Outdoors column: Yellowstone's neighbor is a magical place

Column by Tony Lane

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Mention Yellowstone National Park and just about everyone has either been there or knows of its many natural wonders, including the most famous of all geysers, “Old Faithful.” Wildlife is another major draw, and it is one of the few places in the country where visitors may actually see wild, free-roaming grizzly bears and wolves.

But resting just a few miles south of Yellowstone's south entrance in Wyoming, via the John D. Rockefeller Jr. Memorial Parkway, lies another popular national park that is often overlooked by Yellowstone-bound visitors. It's called Grand Teton National Park, and mid-September to early October is truly one of the best times of the year to experience this national treasure.

Yellowstone and the Tetons share much in common, but are not the same. Each park has its own distinct features, and if you skip the Tetons you are missing some of the best Western outdoor grandeur in the National Park System.

The jagged peaks of the Teton Range can be seen long before entering the park. Once inside the park there are a number of popular viewing areas — Oxbow Bend, Cottonwood Creek, the Snake River Overlook and Coulter Bay, to mention a few. As dawn approaches, photographers from all over will gather at these sites to capture the first rays of the sun as it slowly brings the majestic peaks of the Tetons to life.

Elk, bison, pronghorn antelope and black and grizzly bear may be seen throughout the park. Moose, a park favorite, thrive in the valleys and are often seen feeding along the Snake River, and around the Oxbow Bend overlook area.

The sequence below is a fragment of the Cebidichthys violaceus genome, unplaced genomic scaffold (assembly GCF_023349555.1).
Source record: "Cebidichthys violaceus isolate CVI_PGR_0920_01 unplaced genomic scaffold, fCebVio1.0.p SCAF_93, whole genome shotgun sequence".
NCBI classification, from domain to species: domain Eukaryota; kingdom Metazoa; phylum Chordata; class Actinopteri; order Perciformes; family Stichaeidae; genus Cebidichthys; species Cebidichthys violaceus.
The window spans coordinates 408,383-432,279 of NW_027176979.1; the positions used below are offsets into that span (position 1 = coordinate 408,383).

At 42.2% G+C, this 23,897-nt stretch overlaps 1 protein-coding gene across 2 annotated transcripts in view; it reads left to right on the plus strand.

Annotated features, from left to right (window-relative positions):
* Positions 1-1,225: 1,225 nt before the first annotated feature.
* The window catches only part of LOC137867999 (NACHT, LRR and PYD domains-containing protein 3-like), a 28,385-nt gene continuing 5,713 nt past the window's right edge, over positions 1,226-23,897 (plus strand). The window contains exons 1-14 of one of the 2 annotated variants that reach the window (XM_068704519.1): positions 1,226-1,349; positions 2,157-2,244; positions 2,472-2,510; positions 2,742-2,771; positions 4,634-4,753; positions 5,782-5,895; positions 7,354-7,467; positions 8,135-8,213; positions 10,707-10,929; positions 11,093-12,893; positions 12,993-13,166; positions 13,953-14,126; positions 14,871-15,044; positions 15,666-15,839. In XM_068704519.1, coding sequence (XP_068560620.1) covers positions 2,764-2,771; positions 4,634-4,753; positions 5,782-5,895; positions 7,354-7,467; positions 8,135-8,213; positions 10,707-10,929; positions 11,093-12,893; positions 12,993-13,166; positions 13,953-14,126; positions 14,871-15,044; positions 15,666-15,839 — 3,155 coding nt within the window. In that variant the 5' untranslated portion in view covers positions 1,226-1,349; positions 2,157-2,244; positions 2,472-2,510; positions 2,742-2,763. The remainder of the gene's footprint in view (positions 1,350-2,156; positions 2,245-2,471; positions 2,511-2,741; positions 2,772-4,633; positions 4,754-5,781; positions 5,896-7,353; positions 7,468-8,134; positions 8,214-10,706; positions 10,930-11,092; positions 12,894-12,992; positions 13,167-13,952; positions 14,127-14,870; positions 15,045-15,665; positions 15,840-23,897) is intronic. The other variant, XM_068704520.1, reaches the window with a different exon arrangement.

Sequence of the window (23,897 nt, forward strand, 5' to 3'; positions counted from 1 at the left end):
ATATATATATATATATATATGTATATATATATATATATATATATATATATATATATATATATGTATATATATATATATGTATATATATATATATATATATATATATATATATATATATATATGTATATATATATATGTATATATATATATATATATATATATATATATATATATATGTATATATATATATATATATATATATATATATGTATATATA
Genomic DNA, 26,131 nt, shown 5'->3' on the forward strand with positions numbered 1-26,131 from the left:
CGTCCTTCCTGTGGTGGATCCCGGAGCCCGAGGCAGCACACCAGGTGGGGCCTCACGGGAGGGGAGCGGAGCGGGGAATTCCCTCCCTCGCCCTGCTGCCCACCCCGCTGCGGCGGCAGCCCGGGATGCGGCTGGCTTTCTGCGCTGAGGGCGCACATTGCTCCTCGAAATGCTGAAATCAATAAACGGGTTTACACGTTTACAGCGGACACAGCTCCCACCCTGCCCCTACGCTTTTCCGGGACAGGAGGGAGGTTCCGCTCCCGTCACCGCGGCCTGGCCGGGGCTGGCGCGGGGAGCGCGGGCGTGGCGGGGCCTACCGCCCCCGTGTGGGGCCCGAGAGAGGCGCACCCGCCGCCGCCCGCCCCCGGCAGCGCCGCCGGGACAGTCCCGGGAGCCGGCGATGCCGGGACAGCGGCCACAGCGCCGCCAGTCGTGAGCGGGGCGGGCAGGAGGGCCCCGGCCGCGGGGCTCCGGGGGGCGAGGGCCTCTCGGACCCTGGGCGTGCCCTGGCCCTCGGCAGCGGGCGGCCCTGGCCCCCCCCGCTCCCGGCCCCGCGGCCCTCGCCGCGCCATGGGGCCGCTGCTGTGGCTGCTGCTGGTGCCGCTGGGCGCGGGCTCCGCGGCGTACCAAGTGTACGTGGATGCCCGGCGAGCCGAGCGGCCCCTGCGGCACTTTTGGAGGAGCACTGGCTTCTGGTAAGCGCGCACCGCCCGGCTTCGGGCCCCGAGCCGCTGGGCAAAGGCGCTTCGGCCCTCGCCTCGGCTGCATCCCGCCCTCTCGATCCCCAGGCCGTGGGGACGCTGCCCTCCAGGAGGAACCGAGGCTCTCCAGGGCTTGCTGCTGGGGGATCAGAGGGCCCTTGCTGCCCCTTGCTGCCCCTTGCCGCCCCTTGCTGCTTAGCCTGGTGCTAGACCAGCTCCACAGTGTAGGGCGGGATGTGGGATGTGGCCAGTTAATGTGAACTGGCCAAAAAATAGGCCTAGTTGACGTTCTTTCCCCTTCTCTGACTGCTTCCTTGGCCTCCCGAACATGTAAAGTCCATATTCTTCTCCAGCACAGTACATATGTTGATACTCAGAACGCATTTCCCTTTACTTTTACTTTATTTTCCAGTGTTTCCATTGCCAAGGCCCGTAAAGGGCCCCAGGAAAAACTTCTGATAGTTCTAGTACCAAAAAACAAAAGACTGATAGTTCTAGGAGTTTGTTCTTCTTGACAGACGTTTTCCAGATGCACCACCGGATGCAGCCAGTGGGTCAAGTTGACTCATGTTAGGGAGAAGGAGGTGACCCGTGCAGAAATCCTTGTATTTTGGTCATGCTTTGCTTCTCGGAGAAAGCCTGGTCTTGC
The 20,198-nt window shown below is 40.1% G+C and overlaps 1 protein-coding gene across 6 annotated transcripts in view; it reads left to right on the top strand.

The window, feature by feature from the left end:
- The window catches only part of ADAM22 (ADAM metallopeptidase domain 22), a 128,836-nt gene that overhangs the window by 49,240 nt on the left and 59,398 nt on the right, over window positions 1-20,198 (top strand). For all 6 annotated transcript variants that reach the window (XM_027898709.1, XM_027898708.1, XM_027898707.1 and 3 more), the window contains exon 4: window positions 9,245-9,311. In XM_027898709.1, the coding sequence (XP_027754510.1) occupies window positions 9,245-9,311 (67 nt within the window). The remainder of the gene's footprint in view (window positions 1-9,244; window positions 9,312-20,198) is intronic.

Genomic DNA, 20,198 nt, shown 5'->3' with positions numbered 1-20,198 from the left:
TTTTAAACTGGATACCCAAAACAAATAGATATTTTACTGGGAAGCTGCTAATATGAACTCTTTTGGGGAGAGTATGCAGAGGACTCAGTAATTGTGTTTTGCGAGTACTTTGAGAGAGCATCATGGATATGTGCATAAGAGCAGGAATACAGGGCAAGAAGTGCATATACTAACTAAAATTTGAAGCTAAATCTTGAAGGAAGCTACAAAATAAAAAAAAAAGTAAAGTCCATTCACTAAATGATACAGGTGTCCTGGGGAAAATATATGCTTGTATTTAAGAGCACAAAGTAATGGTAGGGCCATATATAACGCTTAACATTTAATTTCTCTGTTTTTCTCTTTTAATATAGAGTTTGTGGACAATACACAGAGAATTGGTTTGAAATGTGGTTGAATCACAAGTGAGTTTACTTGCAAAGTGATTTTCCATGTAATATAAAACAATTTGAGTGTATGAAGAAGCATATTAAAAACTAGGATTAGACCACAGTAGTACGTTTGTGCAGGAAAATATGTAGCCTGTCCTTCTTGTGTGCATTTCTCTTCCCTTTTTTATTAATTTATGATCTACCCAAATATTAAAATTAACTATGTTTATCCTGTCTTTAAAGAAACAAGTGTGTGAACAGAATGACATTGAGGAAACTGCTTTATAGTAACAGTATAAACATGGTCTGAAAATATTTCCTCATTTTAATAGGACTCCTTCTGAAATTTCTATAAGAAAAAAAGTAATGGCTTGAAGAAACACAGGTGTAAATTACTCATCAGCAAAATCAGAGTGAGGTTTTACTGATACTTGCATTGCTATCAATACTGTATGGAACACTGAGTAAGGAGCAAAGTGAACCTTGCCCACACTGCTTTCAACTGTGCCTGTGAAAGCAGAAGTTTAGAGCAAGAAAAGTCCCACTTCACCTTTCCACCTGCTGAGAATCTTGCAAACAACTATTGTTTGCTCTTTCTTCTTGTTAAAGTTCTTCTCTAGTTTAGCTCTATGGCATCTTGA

Just one of a number of camping grounds in the Park, and a good bet for moose watching, is the Gros Ventre Campground, just a dozen or so miles from the Town of Jackson. Nestled in the shadow of the Tetons and among the tall cottonwoods that line the Gros Ventre River, this spot provides all the makings for a great outdoor experience.

Bears, moose and other wildlife can usually be found along the Moose-Wilson Road near the south end of the park. In anticipation of the coming winter, bears will go on a feeding frenzy and gorge themselves in the numerous hawthorn and chokecherry berry bushes that line this stretch of roadway. Be prepared to face traffic jams and delays if a bear or moose is spotted. The road is narrow and will not accommodate many vehicles at a time, but who really cares?

Jackson Lake, Jenny Lakes, the Snake River and numerous other waters in and around the park provide excellent fishing. These pristine waters also provide opportunities for canoeing, kayaking and other outdoor activities. Hiking trails and picnic areas abound.

Mormon Row, near Antelope Flats, contains probably the most photographed barns in the country. With the Tetons rising in the background, these roughly 100-year-old-plus shelters are best seen and photographed with the morning sun. The Moulton Barn was featured in the Hollywood classic “Spencer's Mountain,” starring Henry Fonda, and has graced the pages of many a magazine and Christmas card. There is just so much history here to see and enjoy.

Timing is everything when it comes to catching the autumn colors, usually late September into early October. During the peak of the season, the countryside is ablaze with various shades of yellow, orange and red. It's absolutely breathtaking and a good time to be there.

Tony Lane, the former police chief of Castle Rock, is an avid outdoorsman and photographer.

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